Heat, High Yields and Hybrid Selection
By Greg Stewart, OMAFRA Corn Specialist

Corn and Heat
Heat: it's what almost anyone involved in the corn industry says it takes to grow a good crop of corn. Corn physiologist Prof. Thys Tollenaar of the Department of Plant Agriculture at the University of Guelph believes the ideal growing season for corn in Ontario requires above-average temperatures in the beginning and end of the season but with normal- to below-normal temperatures during the middle of the growing season. The principles at work here are fairly straight forward. First, our short season demands that for maximum productivity we get our corn off to a fast start, to create a plant canopy that will maximize sunlight interception. Second, excessive heat during the middle of the season can often create yield-limiting stresses, especially if soil moisture is low. Finally, a warm end-of-season allows grain filling to occur more efficiently and allows for more acceptable grain harvest moistures. Considering these factors, 1998 may have been one of the finest corn growing seasons that we have yet experienced in Ontario...even though we had some frost and drought.

Early Season Advantage
Last year provided an abnormally high heat unit accumulation in May and June. Table 1 outlines Ontario Corn Heat Unit (OCHU) accumulation at three sites across the province and points to the pattern that generally across the province heat unit accumulation was 20- to 30-per cent above normal by June 30. Early heat drives soil temperatures up which in turn drives germination, root growth and leaf development. Early planted corn in 1998 generally had a significant canopy developed by mid-June and was intercepting that intensive late June sunlight that often eludes us in seasons when early growth is delayed by cool temperatures in May.

Table 1 - Early season heat unit accumulation
Ontario Corn Heat Units accumulated by June 30. (1998)
Ontario Corn Heat Units accumulated by June 30. (30-year normal)

Hot Air in Ottawa
The yields from many sites across the province were impressive this year. But the high yield results from the Ontario Hybrid Corn Performance trials from the Ottawa valley were particularly interesting and sparked a detailed examination of temperatures and heat accumulation in some more detail. As illustrated in the previous table, Ottawa got off to an early start and continued on to register a total OCHU accumulation of 3322 for the season. Pretty impressive! The intriguing part of the heat story is that although Ottawa had record heat accumulation, farmers there escaped much of the intense July/August heat normally associated with these warm seasons. Table 2 compares three of the highest heat unit accumulation seasons in recent years and illustrates that 1998 had significantly fewer days in July and August where temperatures reached over 30 degrees C than in two other relatively warm seasons. In fact, the area had fewer hot days in 1998 than even the average for the past 11 years.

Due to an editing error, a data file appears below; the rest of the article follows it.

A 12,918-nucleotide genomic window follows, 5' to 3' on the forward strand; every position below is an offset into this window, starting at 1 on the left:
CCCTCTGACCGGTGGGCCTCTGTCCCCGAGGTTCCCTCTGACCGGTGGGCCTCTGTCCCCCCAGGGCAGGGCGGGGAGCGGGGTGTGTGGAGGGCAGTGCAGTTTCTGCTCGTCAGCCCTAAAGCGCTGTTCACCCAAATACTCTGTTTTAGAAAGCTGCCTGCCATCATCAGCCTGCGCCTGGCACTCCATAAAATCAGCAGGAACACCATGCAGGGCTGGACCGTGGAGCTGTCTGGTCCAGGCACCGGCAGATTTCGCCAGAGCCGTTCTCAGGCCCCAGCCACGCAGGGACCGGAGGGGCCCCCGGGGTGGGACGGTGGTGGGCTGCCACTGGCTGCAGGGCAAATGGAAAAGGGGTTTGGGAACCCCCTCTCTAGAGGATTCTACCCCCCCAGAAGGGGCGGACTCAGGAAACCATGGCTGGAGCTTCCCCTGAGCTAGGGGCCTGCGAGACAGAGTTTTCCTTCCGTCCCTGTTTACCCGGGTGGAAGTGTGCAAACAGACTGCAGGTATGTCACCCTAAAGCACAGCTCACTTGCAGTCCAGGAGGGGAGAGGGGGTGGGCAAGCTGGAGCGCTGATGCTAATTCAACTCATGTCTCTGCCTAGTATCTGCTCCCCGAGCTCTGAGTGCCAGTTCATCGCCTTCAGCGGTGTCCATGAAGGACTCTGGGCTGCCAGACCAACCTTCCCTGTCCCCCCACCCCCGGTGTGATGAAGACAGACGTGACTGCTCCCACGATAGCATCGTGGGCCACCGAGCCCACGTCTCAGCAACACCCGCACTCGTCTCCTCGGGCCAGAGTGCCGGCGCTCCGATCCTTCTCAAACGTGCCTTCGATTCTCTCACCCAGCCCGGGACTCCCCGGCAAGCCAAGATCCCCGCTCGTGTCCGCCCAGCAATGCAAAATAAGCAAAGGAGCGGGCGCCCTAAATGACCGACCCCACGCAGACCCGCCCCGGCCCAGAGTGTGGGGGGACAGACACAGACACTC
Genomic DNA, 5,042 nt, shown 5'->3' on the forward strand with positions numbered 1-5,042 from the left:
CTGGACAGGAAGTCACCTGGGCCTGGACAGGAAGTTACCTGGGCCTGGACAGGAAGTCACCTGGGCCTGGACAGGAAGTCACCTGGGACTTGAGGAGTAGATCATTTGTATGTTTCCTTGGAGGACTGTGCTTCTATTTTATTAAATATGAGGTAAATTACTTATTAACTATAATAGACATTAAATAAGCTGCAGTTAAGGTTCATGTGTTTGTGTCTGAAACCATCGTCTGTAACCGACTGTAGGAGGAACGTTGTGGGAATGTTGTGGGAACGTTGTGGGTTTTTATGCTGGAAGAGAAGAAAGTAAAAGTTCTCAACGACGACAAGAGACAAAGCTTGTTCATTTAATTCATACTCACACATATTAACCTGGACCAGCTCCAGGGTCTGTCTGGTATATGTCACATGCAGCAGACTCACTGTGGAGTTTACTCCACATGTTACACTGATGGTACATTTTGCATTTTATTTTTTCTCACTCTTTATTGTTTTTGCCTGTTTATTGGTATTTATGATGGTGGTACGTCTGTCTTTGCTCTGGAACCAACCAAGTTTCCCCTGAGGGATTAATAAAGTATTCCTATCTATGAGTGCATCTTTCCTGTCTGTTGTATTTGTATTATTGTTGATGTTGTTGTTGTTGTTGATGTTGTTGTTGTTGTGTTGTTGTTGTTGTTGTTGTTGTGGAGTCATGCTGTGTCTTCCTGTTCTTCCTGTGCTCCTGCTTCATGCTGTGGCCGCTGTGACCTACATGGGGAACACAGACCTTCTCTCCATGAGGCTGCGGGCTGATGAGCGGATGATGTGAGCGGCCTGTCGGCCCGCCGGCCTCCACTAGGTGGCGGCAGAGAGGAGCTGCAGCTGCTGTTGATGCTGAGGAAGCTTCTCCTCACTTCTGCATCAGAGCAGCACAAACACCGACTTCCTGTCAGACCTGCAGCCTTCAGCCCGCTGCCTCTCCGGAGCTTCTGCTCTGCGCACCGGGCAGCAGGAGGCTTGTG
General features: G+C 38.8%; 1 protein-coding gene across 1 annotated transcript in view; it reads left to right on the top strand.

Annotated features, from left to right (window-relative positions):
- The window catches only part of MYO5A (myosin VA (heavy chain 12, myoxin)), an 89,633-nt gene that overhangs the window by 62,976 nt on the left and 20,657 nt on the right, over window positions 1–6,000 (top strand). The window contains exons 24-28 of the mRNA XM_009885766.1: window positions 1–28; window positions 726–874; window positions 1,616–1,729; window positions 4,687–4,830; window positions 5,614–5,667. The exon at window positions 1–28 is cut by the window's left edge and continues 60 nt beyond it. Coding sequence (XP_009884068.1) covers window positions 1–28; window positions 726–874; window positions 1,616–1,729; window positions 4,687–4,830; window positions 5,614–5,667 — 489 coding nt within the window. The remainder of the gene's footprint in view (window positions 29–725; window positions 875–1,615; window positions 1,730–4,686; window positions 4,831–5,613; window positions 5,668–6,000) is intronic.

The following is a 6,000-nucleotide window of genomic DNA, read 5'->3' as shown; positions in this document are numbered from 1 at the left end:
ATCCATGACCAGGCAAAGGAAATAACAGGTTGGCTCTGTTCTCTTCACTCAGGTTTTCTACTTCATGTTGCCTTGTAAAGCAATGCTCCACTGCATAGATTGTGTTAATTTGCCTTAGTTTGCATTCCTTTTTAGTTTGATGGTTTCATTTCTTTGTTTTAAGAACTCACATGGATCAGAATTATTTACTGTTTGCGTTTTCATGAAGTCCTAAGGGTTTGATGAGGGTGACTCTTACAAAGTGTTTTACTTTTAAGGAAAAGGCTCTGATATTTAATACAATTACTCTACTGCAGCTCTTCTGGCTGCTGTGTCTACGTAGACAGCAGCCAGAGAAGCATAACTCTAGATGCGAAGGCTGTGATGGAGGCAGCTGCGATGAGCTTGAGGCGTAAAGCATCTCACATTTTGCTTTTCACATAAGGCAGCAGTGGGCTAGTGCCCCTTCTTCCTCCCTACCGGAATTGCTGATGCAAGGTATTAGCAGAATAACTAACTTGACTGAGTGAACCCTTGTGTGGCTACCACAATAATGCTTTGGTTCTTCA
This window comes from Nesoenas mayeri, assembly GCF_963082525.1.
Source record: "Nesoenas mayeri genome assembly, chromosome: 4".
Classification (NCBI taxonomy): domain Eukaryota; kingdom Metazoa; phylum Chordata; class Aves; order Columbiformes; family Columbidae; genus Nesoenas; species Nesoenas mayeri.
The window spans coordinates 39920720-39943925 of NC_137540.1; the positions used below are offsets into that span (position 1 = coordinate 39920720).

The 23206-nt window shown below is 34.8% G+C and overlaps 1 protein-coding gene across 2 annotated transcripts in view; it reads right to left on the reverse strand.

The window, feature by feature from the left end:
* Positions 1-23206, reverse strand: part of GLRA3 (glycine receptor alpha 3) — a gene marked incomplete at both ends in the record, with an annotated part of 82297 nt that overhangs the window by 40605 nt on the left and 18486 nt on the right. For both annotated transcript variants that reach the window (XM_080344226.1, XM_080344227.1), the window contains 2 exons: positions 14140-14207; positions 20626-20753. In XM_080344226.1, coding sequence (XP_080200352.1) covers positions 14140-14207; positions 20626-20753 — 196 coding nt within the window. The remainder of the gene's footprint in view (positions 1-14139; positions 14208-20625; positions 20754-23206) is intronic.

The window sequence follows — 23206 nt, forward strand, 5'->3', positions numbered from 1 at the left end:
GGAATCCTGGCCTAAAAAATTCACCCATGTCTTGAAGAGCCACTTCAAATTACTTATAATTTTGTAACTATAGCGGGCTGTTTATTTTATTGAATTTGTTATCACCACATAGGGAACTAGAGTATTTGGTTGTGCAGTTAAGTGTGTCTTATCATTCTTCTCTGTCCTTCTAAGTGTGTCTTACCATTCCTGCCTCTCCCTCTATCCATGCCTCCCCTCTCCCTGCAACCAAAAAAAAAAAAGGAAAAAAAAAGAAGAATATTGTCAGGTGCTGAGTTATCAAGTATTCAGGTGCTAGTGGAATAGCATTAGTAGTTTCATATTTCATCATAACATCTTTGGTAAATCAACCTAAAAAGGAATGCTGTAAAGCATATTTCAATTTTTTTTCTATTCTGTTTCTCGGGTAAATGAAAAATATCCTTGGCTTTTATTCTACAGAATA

Table 2 - Heat unit accumulation and high temperature days in Ottawa.
Total Season OCHU
Days over 30 degrees C in July and August

Undoubtedly this lack of mid-season high heat stress contributed to the high corn yields recorded in this area. It was probably a significant factor in producing above-average corn yields in other areas of the province, especially those which received considerably less rainfall than the Ottawa area. For example, in 1998, Ridgetown recorded only six days in July and August where temperatures reached over 30 degrees C, spread fairly evenly over the two months. A warm spring and a moderate summer was generally followed in most areas by a fall which was free of any prolonged cold snaps which tend to uncouple grain filling, lower test weights and raise harvest moistures.

1999 Recommendations
Talking about the weather is fine. Most of us get a fair bit of practice. However, there are some points for corn producers to consider for 1999 that stem from weather issues.

1. Odds are significantly against having another year like 1998 in 1999. Long-range forecasts are calling for a delayed, cooler than normal spring in 1999. This may or may not be correct, but don’t let the fact that full season hybrids for your area were harvested at 18 per cent moisture this year cause you to select too many hybrids that are full season or beyond for your farm.
2. Bt hybrids seemed to be particularly suited (and perhaps need) a longer growing season like 1998. Be particularly careful of planting a high percentage of full-season Bt hybrids if the season gets off to a slow start.
3. If 1999 comes in warm and early like 1998 and soil temperatures get above 10- to 12-degrees C in late April, plant at least some of your corn and take advantage of the potential early growth. Being overly preoccupied by the potential of a killing June frost is pointless.
4. We certainly can't count on Mother Nature to buffer our corn crops against heat stress the way she seemed to in 1998. The greatest buffer to corn plant stress that producers have and that we can do anything about is the soil. Although economic realities make it difficult we must continue to look for ways to keep cereals in our rotations, underseed red clover or other cover crops and use tillage systems which conserve top soil and soil moisture.

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